4

I want to remove a character "[" from a file. I tried

 sed -i 's/[//g' 'filename'

however I get the following error

sed: -e expression #1, char 6: unterminated `s' command

6

Yes, the [ character is special as it starts a [...] group (a bracketed expression).

With sed on OpenBSD, your command gives a more helpful error message:

$ sed 's/[//g'
sed: 1: "s/[//g": unbalanced brackets ([])

To delete all [ characters using sed, escape it:

sed -i 's/\[//g' file

Or put it inside a bracketed expression:

sed -i 's/[[]//g' file

Or, use tr,

tr -d '[' <file >file.new

Also, don't use in-place editing with sed until you know the expression that you are trying out actually works, or you will possibly have to restore your data from backups.

  • I second Kusalananda's observation: The first step while using sed should be to use it with the -e flag like sed -e ... so that one is sure what would happen if the changes were to be made permanent beyond rollback. For example, in your example, you would type sed -e 's/\[//g' 'filename' which would do a dry run and tell you what exactly gets changed. – Hopping Bunny 2 days ago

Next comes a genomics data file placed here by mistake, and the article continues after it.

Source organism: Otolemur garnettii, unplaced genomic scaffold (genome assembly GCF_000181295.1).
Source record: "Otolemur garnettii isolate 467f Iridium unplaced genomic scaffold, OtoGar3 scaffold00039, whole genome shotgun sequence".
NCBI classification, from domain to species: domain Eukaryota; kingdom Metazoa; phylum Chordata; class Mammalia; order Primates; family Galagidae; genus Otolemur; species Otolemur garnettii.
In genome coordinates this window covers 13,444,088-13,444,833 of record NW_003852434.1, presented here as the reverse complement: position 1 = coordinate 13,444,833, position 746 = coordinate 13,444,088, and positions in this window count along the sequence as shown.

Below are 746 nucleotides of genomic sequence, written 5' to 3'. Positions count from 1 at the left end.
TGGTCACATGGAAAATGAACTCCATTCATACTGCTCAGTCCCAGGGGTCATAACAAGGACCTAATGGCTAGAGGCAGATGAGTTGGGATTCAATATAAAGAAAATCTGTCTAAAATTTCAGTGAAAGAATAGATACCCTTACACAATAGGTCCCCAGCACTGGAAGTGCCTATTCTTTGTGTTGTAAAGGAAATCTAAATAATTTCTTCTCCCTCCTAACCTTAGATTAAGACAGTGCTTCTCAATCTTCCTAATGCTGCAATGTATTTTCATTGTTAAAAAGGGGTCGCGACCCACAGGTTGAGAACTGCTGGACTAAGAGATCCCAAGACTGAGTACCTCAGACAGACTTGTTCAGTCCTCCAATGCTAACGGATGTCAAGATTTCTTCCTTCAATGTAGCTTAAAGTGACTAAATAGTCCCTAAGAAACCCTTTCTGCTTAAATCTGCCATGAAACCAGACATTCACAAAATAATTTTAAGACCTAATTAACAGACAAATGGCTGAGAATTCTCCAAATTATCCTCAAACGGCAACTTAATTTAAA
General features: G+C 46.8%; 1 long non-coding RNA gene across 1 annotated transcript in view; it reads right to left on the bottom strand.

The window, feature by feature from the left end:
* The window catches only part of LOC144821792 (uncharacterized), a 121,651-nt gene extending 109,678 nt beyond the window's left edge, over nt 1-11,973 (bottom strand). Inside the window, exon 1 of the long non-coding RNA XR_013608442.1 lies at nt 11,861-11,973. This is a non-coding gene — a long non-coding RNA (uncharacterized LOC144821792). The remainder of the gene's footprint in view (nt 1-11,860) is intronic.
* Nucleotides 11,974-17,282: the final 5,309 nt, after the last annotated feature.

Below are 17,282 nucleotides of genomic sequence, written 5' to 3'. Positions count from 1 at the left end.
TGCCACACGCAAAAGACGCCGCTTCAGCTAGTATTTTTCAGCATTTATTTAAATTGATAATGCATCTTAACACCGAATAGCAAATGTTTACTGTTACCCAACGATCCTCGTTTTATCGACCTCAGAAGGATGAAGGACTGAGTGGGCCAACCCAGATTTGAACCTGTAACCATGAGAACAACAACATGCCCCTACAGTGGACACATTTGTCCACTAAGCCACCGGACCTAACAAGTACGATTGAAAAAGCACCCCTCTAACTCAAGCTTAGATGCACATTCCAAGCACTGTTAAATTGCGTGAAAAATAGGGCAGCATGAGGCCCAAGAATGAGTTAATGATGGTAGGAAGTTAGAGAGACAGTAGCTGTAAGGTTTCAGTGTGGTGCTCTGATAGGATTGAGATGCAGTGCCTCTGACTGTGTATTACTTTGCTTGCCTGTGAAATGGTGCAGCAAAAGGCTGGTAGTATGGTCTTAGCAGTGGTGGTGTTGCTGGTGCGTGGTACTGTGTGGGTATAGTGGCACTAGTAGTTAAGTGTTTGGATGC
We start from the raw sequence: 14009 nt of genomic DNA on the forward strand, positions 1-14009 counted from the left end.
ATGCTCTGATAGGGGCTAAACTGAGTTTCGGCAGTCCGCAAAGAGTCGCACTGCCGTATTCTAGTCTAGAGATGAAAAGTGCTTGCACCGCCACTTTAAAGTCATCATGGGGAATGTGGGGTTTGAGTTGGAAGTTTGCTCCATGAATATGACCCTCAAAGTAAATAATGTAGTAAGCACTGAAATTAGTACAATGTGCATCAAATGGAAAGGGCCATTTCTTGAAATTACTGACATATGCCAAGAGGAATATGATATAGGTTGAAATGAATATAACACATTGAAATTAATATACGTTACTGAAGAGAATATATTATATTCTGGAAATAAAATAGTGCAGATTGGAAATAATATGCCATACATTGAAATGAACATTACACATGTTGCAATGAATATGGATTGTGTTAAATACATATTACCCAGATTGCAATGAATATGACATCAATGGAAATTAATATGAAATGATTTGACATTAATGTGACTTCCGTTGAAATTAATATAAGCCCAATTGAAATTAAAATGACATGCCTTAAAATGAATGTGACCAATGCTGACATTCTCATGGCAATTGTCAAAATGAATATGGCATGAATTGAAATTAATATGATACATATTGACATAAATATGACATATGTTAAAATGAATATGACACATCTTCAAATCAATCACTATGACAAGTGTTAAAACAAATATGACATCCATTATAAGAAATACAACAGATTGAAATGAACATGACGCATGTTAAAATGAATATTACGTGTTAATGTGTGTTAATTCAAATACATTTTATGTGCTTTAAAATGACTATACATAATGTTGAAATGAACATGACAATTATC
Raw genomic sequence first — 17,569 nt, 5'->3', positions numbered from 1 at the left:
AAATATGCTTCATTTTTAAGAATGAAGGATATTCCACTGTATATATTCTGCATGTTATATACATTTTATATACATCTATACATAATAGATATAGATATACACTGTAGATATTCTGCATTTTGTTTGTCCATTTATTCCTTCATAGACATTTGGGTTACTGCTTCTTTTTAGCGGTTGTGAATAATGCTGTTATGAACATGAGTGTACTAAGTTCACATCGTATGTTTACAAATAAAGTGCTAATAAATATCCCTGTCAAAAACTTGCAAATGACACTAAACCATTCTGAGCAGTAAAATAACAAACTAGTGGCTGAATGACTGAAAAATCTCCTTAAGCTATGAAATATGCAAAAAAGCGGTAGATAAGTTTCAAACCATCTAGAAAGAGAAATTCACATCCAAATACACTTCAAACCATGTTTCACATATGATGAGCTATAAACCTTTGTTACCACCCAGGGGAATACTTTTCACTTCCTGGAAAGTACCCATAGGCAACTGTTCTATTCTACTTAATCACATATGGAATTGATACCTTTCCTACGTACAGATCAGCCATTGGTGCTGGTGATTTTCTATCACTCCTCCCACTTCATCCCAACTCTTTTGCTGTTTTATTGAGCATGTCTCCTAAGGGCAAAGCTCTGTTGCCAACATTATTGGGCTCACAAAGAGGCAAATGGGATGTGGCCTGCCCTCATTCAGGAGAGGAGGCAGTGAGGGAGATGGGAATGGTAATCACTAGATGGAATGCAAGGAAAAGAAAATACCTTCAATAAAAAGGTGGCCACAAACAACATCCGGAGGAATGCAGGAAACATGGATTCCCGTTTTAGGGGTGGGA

0

Since the question was originally tagged with awk and for no real good reason:

awk '{gsub(/\[/, "")}1' file >newfile

This will print the file with all [ removed and save it to newfile.

Using gawk you can make edits in place:

gawk -i inplace '{gsub(/\[/, "")}1' file

I wouldn't use either of these though unless you are also using awk to take other actions on the file.

  • 1
    Yeah, I removed the tag since it appeared to have no bearing on the question whatsoever. – Kusalananda Nov 9 at 13:31
  • @Kusalananda: I know, but it's not the worst way to do it. – Jesse_b Nov 9 at 13:41
  • This works, but depending on the OS, awk is a symlink to gawk and it has to be version 4.1 or later for -i inplace. – Nasir Riley Nov 9 at 13:46
  • What I'm saying is that depending on the OS, they are the same thing so it doesn't matter which one is used and that if it's not at least version 41., the -i inplace switch isn't going to work. I'm only suggesting that you add the second thing in particular to your answer so that someone with an earlier version doesn't try to use -i inplace and find that it doesn't work. – Nasir Riley Nov 9 at 14:46
  • The fact that awk may be gawk is sort of moot. Also while the version information is correct I just don't see it that necessary to ensure someone is using <6 year old software on a secondary answer. Non-portable methods are non-portable, if they don't work for you use the portable method. – Jesse_b Nov 9 at 14:50

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